The current focus of concern about gold as a factor in fuelling armed conflict is on the Democratic Republic of Congo (DRC) and adjoining countries. The World Gold Council standards address this situation for large-scale producers. In addition, the World Gold Council is working with the Organisation for Economic Co-operation and Development (OECD) and others on global guidelines for the responsible sourcing of gold. The World Gold Council is committed to working with sector specific groups in the electronics and jewellery sector to seek an integrated solution for market participants.
Aram Shishmanian continued: “The gold market is uniquely complex. It is difficult to track specific consignments from the mine to the end user because it is easily melted down and co-mingled with other sources of gold. So the success of any certification system will depend upon the co-operation and commitment of many parties in the gold supply chain. The work on the standards is well advanced, but we want all those committed to addressing conflict issues to contribute their ideas. We are aiming for a comprehensive framework which commands confidence, credibility and broad support. We look forward to working with organisations that use gold to in developing an integrated certification process that avoids duplication and meets the needs of all stakeholders.”
As the release notes, the "current focus" is the Congo. What will be the focus tomorrow? And the day after?
The draft standards may be viewed on the World Gold Council website at the following link.
And another update from the WGC:
It is important for the gold industry to show that newly-mined gold is produced responsibly; to be responsive to market expectations; to engage pro-actively with governments and regulators; and to play its part in preventing gold from being misused to fund armed conflict or severe human rights abuses.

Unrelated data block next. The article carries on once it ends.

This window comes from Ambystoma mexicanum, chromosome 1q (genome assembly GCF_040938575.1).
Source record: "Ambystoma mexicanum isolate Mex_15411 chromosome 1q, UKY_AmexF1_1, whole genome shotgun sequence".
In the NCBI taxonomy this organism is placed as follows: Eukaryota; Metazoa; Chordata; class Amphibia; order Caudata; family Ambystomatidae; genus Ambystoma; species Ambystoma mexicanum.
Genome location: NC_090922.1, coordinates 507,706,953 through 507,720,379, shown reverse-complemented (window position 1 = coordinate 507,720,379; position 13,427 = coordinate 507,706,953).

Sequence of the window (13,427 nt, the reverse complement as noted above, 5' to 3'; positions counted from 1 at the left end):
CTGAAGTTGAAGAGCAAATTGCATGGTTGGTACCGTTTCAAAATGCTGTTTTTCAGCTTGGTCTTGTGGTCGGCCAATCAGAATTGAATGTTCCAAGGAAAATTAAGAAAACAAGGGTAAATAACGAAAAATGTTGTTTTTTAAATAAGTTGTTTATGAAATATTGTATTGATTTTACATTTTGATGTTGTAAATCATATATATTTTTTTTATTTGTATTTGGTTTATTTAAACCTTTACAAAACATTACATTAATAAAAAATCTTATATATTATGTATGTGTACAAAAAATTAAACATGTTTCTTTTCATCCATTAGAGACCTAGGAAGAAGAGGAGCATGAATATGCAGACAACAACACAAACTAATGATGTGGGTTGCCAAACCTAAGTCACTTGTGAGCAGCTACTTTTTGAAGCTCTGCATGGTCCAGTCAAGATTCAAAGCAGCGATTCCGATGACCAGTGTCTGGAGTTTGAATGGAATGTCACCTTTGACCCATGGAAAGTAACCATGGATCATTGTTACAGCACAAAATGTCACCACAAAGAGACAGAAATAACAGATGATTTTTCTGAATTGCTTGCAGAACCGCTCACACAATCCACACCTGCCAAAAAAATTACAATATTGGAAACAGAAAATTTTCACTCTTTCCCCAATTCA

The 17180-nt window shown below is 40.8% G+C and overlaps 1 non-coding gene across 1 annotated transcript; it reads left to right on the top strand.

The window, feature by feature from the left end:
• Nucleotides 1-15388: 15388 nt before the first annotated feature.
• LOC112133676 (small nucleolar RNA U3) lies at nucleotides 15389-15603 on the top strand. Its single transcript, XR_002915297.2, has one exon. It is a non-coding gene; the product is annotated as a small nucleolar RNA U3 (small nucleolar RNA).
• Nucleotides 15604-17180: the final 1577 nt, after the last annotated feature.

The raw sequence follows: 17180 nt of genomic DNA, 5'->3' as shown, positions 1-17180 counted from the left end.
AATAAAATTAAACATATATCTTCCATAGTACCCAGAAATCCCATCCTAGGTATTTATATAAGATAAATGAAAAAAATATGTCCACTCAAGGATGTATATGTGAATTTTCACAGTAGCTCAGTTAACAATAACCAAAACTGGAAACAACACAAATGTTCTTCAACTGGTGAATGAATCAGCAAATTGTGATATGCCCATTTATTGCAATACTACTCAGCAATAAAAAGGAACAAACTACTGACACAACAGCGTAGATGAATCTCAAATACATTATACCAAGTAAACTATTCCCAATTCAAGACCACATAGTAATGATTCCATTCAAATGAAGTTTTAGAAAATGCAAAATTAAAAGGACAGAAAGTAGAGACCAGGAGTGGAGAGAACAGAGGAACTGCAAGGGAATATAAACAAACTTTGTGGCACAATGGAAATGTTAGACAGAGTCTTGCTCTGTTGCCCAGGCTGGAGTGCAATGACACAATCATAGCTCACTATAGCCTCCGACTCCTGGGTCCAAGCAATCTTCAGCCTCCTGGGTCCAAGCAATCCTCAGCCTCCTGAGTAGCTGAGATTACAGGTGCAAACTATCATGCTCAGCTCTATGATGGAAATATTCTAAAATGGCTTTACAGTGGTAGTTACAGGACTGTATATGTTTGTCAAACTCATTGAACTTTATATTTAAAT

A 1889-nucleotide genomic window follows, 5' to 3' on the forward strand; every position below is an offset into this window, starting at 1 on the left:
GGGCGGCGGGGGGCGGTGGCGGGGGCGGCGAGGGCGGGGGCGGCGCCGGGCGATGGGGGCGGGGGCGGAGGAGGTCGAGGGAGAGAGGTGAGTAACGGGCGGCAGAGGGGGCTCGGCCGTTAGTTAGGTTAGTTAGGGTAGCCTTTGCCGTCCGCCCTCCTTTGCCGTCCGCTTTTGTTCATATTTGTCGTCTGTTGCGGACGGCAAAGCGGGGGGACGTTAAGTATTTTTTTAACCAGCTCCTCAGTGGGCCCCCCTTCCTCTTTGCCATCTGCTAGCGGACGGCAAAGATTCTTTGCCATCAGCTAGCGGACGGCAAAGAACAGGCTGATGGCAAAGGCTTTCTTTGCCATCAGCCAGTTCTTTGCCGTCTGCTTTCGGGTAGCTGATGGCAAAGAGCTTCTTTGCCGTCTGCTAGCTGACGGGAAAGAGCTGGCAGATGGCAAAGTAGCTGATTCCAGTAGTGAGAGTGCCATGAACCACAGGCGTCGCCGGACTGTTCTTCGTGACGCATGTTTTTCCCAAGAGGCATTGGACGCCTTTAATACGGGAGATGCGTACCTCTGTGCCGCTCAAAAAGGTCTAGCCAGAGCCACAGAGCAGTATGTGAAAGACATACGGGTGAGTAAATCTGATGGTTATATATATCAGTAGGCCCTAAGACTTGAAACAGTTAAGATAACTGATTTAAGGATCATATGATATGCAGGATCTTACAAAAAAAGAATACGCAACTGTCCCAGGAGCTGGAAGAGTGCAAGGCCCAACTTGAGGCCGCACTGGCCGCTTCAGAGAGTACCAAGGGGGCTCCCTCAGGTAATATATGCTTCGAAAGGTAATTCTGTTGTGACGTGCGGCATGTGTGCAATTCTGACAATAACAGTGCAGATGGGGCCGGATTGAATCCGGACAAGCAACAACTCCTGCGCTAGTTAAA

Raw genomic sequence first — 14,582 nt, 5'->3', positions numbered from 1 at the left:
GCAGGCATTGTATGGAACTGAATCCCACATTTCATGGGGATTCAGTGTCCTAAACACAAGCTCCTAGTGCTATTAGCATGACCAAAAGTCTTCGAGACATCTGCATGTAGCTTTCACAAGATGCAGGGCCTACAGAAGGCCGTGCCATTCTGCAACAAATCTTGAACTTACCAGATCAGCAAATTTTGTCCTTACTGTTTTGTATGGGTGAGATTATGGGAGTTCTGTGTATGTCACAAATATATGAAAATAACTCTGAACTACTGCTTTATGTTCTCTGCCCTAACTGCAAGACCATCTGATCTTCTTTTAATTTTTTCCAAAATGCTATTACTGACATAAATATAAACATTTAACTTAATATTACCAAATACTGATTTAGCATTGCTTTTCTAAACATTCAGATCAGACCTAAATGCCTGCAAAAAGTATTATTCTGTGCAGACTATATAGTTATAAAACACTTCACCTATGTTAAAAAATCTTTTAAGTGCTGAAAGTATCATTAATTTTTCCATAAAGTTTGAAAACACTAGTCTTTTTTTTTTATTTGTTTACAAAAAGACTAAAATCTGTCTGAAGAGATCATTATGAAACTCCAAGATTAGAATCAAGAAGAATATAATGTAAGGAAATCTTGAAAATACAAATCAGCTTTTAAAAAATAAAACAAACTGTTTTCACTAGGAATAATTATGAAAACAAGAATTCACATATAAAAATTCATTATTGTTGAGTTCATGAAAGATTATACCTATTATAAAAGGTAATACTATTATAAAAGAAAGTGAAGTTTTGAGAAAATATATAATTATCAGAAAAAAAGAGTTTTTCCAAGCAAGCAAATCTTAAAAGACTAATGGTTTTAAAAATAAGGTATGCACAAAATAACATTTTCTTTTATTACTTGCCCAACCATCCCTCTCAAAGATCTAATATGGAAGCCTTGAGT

For further clarification, the framework represents a significant contribution to addressing the challenges posed by regulatory initiatives (including the US’s Dodd-Frank Act). The Framework reflects the global approach of the OECD guidelines on responsible minerals supply chain management. The World Gold Council is working closely with the OECD to ensure that the World Gold Council framework and the OECD guidelines on the responsible sourcing of minerals supplement on gold are mutually supportive. The World Gold Council framework is geographically broader than the DRC-focused requirements of the Dodd Frank Act in that it provides a framework for analysing gold’s impact on armed conflict situations wherever they may arise. In principle, the World Gold Council chain of custody scheme could be a significant element in helping manufacturers to meet Dodd-Frank’s requirements.
Regarding identifying conflict, the World Gold Council will not seek to make these sorts of judgements. Those countries which are defined by national legislation (e.g. the US Dodd-Frank Act) or by supra-national bodies (e.g. the UN) as being in such a level of crisis will automatically trigger an assessment by companies operating in those areas.